Passengers forced to stay on Amtrak train for 18 hours longer than expected

Originally published at: Passengers forced to stay on Amtrak train for 18 hours longer than expected | Boing Boing


Every Amtrak journey has delays to one degree or another due to freight traffic having priority. This was just longer than usual and handled poorly. As much as I’d like to take the train instead of planes, until this situation changes I’ll avoid it.


I find this confusing, because the last time I rode Amtrak in the 20-teens in Texas, we rode part of the way on a bus because of freight trains needing the track that day.

Ah, @gracchus . As long as we’re waiting, let me buy you a Jinx Coke from the dining car.

coke pouring GIF


Who has priority depends on who has possession of the right of way. In the East on the commuter lines are owned by Amtrak and the Acela has right of way. The problem as I see it is lack of coordination between railroads and trains. The FAA does a fair job of organizing the skies, ( counter example of the shutdown of air flights this morning not withstanding). Passenger timing and consistency would make train travel much more appealing. The train trip between Detroit and Chicago makes much more sense than DTW to O’Hara or Midway but sabotage and delays make it more difficult.

I know it is a NP hard problem but I would expect an optimized traveling salesman type computer system would help, at least to determine where the pauses can be best placed.

I also would opine that preventative track maintenance would improve both consistency and comfort, but who cares how freight feels.


Exactly. At least there was an accident involved here. The Amtrak from California to Oregon is a mandatory six hour delay in the middle of nowhere do to the much higher prioritized freight traffic.


Passengers are nothing more than self-loading cargo. Best we all remember that when dealing with any profit-oriented transportation company.

homer simpson GIF


I had a bit of the inverse experience to this on an Amtrak from Sebring Fl to DC many years back. We were greeted by a significant snow and, if memory serves, some trees down in NC. Nothing for the train to do but sit there and wait. I don’t remember how many hours late we were in the end but I do recall that we were parked for north of 8 hours.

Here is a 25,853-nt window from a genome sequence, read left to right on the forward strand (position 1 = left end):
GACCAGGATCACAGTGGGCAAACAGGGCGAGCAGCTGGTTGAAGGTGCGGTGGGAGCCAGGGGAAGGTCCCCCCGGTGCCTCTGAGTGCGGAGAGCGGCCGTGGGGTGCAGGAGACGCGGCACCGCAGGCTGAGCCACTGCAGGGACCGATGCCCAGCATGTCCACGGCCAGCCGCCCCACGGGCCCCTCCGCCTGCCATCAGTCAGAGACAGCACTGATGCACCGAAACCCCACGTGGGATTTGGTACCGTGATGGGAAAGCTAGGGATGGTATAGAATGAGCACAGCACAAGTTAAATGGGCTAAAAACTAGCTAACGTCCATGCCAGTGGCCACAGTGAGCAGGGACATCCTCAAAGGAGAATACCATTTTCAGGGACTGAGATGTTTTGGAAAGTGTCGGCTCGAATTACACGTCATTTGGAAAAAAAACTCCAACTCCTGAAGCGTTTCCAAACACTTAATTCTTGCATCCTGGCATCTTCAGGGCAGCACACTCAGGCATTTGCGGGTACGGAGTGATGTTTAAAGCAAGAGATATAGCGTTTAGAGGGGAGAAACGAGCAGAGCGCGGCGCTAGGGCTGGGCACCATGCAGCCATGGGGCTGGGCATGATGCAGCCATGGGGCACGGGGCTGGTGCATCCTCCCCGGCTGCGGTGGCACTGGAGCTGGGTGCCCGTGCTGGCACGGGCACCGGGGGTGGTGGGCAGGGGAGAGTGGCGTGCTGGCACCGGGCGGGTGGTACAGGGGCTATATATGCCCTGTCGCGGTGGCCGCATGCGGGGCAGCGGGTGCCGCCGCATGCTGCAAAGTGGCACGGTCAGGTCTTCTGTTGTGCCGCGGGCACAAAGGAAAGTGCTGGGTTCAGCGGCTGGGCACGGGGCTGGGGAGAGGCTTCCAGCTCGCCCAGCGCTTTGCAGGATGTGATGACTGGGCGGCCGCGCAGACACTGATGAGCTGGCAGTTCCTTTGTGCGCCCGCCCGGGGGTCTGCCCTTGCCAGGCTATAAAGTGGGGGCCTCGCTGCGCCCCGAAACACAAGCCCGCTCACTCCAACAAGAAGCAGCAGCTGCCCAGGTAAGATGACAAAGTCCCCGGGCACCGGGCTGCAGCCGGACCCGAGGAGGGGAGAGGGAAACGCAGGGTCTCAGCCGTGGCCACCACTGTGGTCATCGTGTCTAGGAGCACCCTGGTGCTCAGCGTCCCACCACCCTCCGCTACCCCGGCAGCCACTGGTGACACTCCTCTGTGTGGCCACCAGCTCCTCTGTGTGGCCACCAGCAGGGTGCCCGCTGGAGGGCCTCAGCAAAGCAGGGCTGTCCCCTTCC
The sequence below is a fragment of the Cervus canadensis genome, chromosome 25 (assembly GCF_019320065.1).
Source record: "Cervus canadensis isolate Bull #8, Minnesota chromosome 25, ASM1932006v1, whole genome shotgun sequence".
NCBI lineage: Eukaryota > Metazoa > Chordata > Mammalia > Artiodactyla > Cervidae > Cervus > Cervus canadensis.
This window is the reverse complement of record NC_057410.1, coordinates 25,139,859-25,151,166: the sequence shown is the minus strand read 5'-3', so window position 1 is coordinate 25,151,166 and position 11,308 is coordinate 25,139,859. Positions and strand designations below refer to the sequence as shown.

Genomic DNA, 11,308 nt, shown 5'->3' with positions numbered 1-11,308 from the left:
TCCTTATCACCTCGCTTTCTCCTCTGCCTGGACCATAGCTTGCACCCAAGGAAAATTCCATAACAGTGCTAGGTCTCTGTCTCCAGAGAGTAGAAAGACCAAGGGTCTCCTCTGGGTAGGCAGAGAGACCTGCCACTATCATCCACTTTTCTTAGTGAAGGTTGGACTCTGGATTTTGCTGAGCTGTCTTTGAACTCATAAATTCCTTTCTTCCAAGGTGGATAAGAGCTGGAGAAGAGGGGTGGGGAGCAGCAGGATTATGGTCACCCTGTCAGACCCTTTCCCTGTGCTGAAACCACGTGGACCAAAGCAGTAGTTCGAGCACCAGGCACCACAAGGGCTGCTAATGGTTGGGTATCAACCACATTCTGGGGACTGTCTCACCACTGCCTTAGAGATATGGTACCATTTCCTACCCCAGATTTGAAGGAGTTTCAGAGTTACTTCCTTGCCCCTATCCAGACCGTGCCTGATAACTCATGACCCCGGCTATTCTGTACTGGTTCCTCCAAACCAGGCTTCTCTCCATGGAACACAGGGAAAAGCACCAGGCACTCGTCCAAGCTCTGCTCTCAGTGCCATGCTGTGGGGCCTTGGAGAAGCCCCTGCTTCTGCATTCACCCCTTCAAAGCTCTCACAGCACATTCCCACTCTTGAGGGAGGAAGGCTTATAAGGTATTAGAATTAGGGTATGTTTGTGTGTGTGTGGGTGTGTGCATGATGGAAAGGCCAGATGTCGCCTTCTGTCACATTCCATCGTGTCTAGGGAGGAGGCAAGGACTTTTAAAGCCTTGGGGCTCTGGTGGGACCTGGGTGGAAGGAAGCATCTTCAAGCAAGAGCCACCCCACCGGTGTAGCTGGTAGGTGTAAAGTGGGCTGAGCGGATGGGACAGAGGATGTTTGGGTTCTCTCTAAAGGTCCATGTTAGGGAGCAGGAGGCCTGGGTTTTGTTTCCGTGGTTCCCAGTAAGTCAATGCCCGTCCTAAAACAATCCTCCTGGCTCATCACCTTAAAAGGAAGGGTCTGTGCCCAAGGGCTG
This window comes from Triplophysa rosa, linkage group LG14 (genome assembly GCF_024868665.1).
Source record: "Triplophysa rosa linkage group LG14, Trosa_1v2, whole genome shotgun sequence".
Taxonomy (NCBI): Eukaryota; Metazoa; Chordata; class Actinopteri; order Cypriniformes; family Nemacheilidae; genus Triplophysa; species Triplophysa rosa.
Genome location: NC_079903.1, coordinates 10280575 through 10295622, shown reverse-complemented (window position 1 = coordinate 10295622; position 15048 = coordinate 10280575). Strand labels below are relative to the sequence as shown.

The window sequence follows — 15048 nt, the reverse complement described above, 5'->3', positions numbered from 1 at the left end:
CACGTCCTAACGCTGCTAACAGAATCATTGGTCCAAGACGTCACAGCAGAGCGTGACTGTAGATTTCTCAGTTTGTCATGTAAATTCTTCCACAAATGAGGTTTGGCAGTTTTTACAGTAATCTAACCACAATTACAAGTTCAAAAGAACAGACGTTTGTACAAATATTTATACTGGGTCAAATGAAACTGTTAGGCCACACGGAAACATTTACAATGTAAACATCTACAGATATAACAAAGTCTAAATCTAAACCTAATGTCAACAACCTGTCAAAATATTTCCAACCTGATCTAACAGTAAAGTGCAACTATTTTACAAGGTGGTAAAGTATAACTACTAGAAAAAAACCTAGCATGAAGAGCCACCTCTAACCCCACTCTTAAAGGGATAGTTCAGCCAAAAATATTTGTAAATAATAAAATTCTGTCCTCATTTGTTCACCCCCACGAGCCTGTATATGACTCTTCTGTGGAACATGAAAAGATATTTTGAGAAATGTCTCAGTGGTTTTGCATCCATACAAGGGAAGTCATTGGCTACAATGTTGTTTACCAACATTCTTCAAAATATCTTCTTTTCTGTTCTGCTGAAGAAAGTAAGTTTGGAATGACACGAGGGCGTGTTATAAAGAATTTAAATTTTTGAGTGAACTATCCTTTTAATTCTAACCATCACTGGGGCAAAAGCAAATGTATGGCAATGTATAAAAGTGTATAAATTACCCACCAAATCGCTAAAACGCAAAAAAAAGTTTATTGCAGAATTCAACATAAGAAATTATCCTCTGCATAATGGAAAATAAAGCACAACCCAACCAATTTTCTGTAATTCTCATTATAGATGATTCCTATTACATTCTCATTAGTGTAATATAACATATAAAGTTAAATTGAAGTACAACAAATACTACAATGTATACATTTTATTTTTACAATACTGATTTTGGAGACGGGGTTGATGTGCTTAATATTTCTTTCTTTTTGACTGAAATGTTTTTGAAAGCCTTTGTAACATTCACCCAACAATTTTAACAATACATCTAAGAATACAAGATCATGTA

\We took Amtrak SF to Portland on December 23 2022, and the 18-hour ride had that 6-hour delay for competing freight trains, and an additional 4 hours of storm-related delays. But you can walk around the train, buy snacks and drinks. There’s a scenic car to hang out in. Cars are well ventilated, seats are roomy, staff is friendly, and security is fast and efficient. We were high-fiving each other over our good decision in taking the train as we listened to news coverage of the thousands of cancelled flights.


There’s something to be said about even the most retro of train systems like in Moldova. Even crossing from Romania into Moldova with the wheel carriage changeover only takes about an hour or so, and it’s unusual to have any other sort of delays.

It’s been 15 years since I’ve been to Chisinau, but it looks like they’ve done some wonderful improvements to the train station. Bucharest still looks exactly the same, though.


We had a family friend in Wichita in the 70s who attended our church, and the dad was a railroad worker making good money for his family at the time. I’m glad he’s likely retired now and doesn’t have to be going through this shit. :disappointed:


Everywhere except a very few places in the country, the answer is always the same- freight. It’s the primary reason Amtrak is awful- because they lease the rails from the freight companies and are given lowest priority in all situations. No fancy scheduling or rail allocation algorithms required to figure out who is gonna blow through and who is gonna sit in the siding for another two hours.


This seems appropriate here-


Agreed. That implies some sort of improvement possible. I know of no major reason that freight had a priority. Also scheduling for Commuter is routinely set in stone, minimal surprises. Like road ragers at rush hour, the freighters seem surprised that the routes are busy at set times.


Perhaps it was a daring heist that went wrong

Jean Pierre Melville’s worst impulses all combined into one film.


Oh yes! Most appropriate!

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Yeah, during cross-country trips on Amtrak I’ve met people stuck on the train due to Red River flooding, wildfires, and flight cancellations (was on one line that backed up to pick up passengers at an airport station). Good times. For folks into slow travel, the unexpected stops and encounters are just part of the experience. :woman_shrugging:t4:


I’ve had multiple plane delays that have resulted in my spending the night in n airport. I’ve never had anything approaching this exceptionally awful story happen during my many Amtrak trips. I’d still go for train over plane whenever possible.


Corporate lobbying and political will, pretty much. Nobody in power in America wants passenger rail, so it’s easy for the companies who own the rails to throw their weight around and always get what they want.


Well now, I wouldn’t say that: